I recently had the opportunity to attend a short training session on hoist and crane safety. Rigging and lifting is not my area of expertise, but like most industrial workers I have had some introductory training—just enough to ensure that I know to stay out of the cone of exposure and to recognize unsafe conditions. This training was a good refresher and taught me a few things to look for when observing a lifting evolution.
Part of the training covered recent crane accidents. One in particular caught my attention; here is a very high-level overview.
An outdoor gantry crane was being operated in high-wind conditions, but operators weren’t sure how high because the crane’s manometer was broken. Three of the crane’s four storm and parking brakes—the brakes that would normally lock the crane in position—were inoperable. A particularly strong gust of wind started the crane rolling down its rails. It picked up speed so fast that the normal brake was unable to stop the momentum. The crane slammed into the blocks at the end of the track. The crane operator, who was not wearing a seatbelt, was ejected from the cab and suffered fatal injuries.
The discussion about the event centered around the decisions of the crane operator. Why was he attempting a lift in high-wind conditions? Why was he not wearing his seatbelt? This is the typical response as we all think about how we could avoid a similar outcome by changing the things in our control; the risky decisions.
We do this all the time. We will watch a news report about a random homicide that could have easily been us, until we hear the piece of information that allays our fears. “Oh, it happened downtown at 3 a.m.? That couldn’t be me; I’d never be downtown at 3 a.m.” Someone walked into traffic while staring at their phone? “I always look where I’m walking; no way I’d do that.” All those people on the Titanic that drowned or froze to death? “Well, I would have gotten on one of those half-empty lifeboats or fashioned a raft out of life jackets and debris or insisted Rose share that door. I could have made it.” It helps us sleep at night to think OUR decisions are better and we would avoid danger. It’s not an uncommon reaction.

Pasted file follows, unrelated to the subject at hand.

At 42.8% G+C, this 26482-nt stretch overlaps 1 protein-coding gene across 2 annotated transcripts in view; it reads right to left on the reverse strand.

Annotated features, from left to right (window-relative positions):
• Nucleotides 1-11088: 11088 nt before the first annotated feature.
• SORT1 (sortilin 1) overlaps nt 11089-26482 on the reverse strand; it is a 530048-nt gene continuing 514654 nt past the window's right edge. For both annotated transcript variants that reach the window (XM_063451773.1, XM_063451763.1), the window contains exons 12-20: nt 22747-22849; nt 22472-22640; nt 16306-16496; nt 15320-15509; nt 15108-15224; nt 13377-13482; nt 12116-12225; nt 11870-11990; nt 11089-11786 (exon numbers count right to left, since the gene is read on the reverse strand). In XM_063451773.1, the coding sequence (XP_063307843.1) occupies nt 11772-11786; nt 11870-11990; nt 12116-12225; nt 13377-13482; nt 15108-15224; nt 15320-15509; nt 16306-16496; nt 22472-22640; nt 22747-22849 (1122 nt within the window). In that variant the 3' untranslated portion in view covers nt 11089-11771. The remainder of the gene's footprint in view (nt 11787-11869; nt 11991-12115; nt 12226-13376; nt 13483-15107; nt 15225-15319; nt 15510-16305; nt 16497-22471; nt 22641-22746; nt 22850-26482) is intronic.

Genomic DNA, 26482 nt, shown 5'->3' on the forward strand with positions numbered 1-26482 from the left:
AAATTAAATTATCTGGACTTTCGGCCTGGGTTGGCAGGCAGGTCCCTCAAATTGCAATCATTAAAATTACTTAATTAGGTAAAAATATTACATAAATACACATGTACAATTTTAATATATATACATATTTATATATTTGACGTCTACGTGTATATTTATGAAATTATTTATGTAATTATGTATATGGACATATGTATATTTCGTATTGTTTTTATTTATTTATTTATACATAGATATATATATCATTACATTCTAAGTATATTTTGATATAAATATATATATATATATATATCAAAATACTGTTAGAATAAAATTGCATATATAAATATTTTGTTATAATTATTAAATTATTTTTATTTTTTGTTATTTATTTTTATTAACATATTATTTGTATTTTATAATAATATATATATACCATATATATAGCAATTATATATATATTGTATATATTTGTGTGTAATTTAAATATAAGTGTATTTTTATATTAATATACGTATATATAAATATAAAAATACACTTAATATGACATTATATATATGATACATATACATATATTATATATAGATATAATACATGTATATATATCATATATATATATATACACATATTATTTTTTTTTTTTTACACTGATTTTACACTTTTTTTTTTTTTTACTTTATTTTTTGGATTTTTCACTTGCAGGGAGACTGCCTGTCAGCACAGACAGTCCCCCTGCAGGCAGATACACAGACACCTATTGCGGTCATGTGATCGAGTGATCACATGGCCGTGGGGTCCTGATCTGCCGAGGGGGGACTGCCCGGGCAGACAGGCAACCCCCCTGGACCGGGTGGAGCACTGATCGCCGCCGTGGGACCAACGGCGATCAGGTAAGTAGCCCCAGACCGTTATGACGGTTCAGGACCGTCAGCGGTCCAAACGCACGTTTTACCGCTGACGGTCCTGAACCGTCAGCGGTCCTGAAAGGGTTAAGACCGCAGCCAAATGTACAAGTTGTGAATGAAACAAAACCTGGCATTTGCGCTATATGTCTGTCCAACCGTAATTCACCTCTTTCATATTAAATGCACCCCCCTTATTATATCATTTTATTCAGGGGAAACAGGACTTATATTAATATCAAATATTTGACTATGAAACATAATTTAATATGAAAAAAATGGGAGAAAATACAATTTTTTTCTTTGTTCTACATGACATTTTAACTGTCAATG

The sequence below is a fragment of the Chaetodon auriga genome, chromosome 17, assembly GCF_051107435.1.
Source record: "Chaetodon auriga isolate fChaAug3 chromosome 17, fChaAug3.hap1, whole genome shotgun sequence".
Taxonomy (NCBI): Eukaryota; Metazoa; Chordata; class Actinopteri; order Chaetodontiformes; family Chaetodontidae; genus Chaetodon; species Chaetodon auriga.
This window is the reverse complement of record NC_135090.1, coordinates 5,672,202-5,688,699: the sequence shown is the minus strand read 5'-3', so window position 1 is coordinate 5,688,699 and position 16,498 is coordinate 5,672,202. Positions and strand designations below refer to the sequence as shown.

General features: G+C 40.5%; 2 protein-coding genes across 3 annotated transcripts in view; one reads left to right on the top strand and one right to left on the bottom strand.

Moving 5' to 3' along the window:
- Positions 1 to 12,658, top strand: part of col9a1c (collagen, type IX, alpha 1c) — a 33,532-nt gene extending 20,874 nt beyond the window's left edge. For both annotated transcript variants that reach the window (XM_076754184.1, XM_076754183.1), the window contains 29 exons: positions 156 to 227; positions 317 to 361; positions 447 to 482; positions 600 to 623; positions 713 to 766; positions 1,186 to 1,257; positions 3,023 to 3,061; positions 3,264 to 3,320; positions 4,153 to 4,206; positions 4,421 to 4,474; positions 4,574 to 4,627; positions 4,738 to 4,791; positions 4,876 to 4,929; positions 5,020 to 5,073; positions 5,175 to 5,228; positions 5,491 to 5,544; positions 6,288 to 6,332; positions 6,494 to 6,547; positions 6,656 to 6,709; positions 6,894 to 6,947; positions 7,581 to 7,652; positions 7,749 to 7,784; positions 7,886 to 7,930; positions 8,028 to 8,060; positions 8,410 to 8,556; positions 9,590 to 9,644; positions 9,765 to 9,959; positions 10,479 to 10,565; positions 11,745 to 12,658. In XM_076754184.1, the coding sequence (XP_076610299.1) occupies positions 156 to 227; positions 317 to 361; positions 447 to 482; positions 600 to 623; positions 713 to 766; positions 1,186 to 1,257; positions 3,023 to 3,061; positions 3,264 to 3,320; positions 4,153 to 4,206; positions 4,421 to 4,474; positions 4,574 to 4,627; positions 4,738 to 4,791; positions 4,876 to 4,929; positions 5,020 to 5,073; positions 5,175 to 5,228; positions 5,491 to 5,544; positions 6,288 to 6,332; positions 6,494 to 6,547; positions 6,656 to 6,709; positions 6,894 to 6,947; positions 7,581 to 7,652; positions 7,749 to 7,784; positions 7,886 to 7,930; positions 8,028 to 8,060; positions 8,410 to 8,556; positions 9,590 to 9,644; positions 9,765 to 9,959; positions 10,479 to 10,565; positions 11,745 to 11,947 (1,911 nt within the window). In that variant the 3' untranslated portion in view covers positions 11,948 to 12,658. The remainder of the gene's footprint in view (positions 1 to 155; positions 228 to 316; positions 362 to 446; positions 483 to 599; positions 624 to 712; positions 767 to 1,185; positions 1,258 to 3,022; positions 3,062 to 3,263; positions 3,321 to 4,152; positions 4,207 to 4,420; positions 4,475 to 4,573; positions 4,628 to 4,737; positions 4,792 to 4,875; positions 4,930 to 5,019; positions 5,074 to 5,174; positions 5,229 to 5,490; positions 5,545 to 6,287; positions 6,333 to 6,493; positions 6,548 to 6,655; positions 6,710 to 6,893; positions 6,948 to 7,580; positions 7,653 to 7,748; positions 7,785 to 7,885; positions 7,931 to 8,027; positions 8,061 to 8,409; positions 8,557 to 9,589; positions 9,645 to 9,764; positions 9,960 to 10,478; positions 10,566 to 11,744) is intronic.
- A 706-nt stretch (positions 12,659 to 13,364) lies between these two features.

What really caught my attention, though, was the lack of discussion around the system breakdowns that helped to set this event up. The first principle of Human Performance is “People are fallible; even the best make mistakes.” Is your work system resilient to these potential mistakes? For example, if the manometer was working, maybe the crane operator would have had solid information and not made faulty assumptions. Even if he did decide to proceed in the face of risky weather conditions, a functional set of storm and parking brakes would have prevented the crane from rolling uncontrolled. Why wasn’t there an interlock that prevented crane operation with the seatbelt disengaged? If any of the error defenses were in place, this tragedy could have likely been avoided.
The next time you hear about an industry event or lessons learned, after you consider how you could have made better choices, take some time to consider the organizational breakdowns and how the system was not resilient to human error.
Toolbox Talks offers quick insights and thoughts to use for your toolbox (tailboard) talks. Dave Sowers is a founding member of Knowledge Vine, a veteran-owned human performance training and consulting organization that strives to reduce the frequency and severity of human errors in the workplace. He has almost 30 years of experience in power generation and the utility industry. He is a veteran of U.S. Navy Nuclear Power Program and holds a bachelor’s degree in resources management and a master’s degree in both management and emergency management and homeland security.